Accidental prescription overdose deaths are on the rise, and this group of university researchers in Ann Arbor and Indianapolis thinks it may have something to do with how the dosing instructions are usually worded. They set out to investigate “the association of maximum prescribed daily opioid dose and dosing schedule (“as needed,” regularly scheduled, or both) with risk of opioid overdose death among patients with cancer, chronic pain, acute pain, and substance use disorders.” They found from VHA hospital records that “the frequency of fatal overdose over the study period among individuals treated with opioids was estimated to be 0.04%.” The risk for overdose was directly related to the “maximum prescribed daily dose of opioid medication.” And patients who stuck with regular dosages, or took opioids “as needed,” were not at any elevated risk for overdose. Another obvious but frequently overlooked conclusion: “Among patients receiving opioid prescriptions for pain, higher opioid doses were associated with increased risk of opioid overdose death.”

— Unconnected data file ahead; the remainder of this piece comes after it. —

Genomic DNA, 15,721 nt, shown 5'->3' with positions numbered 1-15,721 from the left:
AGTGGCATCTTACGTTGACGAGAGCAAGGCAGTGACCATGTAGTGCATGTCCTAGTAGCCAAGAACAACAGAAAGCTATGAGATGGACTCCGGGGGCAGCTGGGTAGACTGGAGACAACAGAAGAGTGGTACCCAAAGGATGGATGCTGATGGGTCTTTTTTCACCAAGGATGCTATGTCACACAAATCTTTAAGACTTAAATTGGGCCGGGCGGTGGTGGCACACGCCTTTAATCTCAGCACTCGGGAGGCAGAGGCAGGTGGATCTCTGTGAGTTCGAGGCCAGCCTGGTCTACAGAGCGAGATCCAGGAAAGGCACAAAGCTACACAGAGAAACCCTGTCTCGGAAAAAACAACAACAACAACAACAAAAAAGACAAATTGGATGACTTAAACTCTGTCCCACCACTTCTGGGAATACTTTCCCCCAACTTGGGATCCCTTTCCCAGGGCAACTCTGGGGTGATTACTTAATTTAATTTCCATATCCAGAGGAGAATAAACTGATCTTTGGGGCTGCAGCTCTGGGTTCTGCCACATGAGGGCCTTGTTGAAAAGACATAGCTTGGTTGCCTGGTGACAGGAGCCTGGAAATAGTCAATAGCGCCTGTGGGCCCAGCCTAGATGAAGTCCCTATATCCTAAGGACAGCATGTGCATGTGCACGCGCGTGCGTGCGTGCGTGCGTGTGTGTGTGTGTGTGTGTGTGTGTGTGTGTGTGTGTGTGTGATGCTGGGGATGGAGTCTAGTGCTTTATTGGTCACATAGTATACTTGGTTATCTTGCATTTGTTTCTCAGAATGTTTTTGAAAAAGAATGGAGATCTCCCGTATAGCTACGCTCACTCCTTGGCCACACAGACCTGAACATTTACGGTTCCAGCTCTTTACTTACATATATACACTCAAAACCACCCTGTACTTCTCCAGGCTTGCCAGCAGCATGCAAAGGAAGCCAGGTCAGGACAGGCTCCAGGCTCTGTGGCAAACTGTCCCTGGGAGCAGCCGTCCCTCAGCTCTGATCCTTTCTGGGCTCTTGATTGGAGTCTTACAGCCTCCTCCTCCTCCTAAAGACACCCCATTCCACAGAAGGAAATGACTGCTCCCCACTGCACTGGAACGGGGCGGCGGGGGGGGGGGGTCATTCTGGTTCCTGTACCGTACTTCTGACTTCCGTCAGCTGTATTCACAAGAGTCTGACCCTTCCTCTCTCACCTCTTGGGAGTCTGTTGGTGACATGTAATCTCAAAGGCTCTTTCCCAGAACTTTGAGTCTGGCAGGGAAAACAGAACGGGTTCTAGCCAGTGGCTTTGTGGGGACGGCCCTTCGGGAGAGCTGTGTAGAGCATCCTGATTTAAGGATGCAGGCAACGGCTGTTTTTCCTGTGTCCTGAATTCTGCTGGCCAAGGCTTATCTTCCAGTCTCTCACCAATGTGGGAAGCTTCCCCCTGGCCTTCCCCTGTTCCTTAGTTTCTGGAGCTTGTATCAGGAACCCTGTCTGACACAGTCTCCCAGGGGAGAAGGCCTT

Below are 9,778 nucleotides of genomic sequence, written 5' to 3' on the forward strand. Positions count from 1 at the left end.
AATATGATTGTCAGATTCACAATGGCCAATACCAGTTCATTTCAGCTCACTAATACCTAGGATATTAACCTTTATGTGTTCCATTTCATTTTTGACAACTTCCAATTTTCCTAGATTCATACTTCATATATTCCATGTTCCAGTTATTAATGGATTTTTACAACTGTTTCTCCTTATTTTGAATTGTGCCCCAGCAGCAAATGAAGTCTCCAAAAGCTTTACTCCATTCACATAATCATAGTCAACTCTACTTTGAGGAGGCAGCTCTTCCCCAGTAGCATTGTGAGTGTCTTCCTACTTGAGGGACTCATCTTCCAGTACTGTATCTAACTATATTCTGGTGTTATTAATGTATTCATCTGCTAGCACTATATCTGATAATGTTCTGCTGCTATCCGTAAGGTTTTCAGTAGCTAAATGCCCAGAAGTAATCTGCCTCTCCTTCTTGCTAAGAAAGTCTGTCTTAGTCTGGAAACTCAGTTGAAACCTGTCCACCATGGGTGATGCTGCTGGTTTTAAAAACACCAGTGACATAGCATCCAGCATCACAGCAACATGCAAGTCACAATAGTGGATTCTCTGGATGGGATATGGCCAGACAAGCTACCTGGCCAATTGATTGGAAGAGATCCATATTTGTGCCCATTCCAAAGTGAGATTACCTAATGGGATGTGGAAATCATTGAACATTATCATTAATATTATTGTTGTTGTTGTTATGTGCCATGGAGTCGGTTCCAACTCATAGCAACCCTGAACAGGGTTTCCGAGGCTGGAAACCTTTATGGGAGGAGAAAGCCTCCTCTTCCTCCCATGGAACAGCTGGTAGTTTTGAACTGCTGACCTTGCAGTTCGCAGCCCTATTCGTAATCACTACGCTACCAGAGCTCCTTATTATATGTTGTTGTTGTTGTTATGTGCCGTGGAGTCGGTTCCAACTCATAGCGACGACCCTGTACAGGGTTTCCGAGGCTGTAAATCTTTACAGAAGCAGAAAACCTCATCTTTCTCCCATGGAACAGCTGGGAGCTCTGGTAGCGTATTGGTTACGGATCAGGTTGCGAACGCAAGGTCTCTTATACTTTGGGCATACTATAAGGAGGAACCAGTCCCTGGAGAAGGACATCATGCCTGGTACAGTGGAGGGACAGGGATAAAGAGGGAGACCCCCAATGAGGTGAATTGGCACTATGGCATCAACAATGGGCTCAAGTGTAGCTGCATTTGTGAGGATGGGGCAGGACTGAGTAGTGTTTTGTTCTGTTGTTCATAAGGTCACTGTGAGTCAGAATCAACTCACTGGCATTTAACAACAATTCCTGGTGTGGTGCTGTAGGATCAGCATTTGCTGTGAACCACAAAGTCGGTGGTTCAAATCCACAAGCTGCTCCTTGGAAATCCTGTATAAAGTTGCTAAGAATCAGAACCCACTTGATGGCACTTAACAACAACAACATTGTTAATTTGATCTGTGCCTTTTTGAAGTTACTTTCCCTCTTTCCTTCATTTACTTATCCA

7. Allsop, D.J. et al. (2011). The Cannabis Withdrawal Scale development: patterns and predictors of cannabis withdrawal and distress. Drug and Alcohol Dependence 19(1-2):123-9.
Rates of treatment for marijuana abuse and addiction are increasing, say these Australian authors, along with relapse rates. They have devised a Cannabis Withdrawal Scale that measures such withdrawal effects as associated distress, strange dreams, trouble sleeping, and angry outbursts—common manifestations of withdrawal from weed. The scientists maintain that their “Cannabis Withdrawal Scale can be used as a diagnostic instrument in clinical and research settings where regular monitoring of withdrawal symptoms is required.”
8. West, R., et al. (2011) Placebo-Controlled Trial of Cytisine for Smoking Cessation. New England Journal of Medicine 365: 1193-1200.